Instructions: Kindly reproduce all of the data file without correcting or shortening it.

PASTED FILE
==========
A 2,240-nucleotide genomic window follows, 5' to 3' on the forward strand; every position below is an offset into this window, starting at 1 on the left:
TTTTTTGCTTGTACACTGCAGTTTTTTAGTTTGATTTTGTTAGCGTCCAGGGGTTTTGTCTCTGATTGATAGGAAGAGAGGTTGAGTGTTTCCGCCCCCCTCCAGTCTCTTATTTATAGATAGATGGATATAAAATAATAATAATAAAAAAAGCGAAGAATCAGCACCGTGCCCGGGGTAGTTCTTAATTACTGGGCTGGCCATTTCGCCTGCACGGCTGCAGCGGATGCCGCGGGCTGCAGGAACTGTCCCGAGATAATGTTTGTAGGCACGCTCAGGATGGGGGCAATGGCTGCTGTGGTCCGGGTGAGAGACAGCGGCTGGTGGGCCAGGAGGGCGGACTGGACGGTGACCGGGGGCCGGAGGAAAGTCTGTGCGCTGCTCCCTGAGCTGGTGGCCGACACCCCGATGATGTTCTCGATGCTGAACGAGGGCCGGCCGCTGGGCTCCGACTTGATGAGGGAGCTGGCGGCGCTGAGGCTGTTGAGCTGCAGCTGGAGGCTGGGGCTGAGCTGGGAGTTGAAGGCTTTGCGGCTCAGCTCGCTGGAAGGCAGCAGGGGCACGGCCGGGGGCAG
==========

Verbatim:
A 2,240-nucleotide genomic window follows, 5' to 3' on the forward strand; every position below is an offset into this window, starting at 1 on the left:
TTTTTTGCTTGTACACTGCAGTTTTTTAGTTTGATTTTGTTAGCGTCCAGGGGTTTTGTCTCTGATTGATAGGAAGAGAGGTTGAGTGTTTCCGCCCCCCTCCAGTCTCTTATTTATAGATAGATGGATATAAAATAATAATAATAAAAAAAGCGAAGAATCAGCACCGTGCCCGGGGTAGTTCTTAATTACTGGGCTGGCCATTTCGCCTGCACGGCTGCAGCGGATGCCGCGGGCTGCAGGAACTGTCCCGAGATAATGTTTGTAGGCACGCTCAGGATGGGGGCAATGGCTGCTGTGGTCCGGGTGAGAGACAGCGGCTGGTGGGCCAGGAGGGCGGACTGGACGGTGACCGGGGGCCGGAGGAAAGTCTGTGCGCTGCTCCCTGAGCTGGTGGCCGACACCCCGATGATGTTCTCGATGCTGAACGAGGGCCGGCCGCTGGGCTCCGACTTGATGAGGGAGCTGGCGGCGCTGAGGCTGTTGAGCTGCAGCTGGAGGCTGGGGCTGAGCTGGGAGTTGAAGGCTTTGCGGCTCAGCTCGCTGGAAGGCAGCAGGGGCACGGCCGGGGGCAG